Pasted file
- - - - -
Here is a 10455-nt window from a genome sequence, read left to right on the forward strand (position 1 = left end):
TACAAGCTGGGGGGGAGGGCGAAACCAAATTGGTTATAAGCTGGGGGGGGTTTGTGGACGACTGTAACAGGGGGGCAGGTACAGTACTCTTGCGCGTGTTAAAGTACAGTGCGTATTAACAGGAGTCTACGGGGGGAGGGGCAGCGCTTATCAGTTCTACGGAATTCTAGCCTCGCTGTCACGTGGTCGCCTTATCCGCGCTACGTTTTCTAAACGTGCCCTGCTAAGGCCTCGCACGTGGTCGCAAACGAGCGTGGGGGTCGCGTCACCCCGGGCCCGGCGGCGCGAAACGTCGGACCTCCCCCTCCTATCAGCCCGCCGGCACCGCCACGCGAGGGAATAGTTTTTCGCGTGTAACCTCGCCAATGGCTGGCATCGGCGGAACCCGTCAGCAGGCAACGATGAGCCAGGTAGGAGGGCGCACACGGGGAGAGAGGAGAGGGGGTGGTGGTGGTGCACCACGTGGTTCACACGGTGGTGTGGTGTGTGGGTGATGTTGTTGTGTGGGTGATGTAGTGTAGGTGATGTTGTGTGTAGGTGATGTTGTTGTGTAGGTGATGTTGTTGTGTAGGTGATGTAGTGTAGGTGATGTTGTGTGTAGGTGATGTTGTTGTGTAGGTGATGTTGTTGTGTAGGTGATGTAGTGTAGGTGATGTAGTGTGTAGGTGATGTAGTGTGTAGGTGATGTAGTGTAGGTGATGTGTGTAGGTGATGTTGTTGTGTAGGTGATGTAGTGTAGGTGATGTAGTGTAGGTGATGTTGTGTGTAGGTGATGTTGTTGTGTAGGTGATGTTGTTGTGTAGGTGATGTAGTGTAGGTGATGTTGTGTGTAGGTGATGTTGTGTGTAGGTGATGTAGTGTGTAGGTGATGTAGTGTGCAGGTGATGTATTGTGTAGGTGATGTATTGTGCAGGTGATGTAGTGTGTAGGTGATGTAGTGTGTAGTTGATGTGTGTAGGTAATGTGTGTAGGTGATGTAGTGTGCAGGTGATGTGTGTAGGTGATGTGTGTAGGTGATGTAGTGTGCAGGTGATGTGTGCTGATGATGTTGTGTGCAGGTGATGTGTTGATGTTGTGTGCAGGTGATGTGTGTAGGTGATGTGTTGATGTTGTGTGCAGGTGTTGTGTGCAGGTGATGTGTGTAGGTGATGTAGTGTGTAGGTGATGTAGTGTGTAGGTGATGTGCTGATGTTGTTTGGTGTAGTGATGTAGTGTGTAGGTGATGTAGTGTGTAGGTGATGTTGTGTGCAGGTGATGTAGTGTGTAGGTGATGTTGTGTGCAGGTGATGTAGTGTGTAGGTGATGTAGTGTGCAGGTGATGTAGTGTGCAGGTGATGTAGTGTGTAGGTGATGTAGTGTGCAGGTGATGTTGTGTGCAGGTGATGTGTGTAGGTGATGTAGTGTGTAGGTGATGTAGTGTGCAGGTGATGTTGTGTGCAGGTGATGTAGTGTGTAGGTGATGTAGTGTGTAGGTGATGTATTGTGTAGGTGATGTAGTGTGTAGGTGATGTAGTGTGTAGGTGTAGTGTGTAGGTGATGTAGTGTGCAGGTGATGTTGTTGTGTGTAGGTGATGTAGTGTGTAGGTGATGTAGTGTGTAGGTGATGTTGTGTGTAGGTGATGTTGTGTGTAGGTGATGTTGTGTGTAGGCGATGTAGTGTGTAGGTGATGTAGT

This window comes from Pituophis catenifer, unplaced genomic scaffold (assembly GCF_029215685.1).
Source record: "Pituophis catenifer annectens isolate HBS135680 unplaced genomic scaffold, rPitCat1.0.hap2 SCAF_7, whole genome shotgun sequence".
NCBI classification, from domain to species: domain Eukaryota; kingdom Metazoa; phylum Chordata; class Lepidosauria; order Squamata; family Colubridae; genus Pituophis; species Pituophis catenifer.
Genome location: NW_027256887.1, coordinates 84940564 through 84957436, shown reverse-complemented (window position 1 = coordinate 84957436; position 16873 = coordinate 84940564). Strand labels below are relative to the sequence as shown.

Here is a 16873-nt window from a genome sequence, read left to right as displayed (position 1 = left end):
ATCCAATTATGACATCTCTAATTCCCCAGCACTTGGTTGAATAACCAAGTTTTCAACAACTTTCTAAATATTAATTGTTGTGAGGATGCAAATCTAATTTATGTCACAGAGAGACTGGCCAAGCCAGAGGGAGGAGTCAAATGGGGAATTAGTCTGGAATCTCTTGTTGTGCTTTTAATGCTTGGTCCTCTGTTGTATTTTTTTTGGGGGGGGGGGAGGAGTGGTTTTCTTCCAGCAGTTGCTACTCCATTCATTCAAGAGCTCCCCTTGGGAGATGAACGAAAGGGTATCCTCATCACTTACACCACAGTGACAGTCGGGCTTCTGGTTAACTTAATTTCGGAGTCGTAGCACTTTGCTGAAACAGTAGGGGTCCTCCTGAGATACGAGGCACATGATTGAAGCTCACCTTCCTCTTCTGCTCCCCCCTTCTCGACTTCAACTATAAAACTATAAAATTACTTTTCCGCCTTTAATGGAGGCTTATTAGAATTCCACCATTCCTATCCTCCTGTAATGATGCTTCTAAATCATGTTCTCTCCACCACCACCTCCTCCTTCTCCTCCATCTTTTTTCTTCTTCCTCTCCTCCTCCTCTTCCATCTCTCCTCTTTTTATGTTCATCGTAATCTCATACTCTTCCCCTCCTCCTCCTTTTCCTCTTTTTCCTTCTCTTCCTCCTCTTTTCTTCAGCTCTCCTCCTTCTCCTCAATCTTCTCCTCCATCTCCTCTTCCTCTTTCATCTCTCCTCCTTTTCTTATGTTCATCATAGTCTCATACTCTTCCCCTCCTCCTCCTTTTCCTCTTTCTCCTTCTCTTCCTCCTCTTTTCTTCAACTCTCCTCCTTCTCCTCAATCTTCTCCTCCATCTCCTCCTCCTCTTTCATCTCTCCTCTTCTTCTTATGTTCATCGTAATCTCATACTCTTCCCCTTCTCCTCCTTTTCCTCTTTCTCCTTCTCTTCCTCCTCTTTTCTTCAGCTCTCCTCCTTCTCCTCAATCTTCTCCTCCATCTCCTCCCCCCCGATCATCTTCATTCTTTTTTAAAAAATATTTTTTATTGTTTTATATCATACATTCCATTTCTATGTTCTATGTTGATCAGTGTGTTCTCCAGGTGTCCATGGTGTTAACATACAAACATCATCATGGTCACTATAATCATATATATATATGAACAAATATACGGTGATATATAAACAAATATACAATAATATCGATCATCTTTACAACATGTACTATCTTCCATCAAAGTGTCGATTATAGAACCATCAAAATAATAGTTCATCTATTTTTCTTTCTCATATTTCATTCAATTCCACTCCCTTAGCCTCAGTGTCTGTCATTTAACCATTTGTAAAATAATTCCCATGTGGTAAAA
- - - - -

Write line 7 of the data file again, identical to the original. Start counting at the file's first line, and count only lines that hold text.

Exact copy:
Here is a 16873-nt window from a genome sequence, read left to right as displayed (position 1 = left end):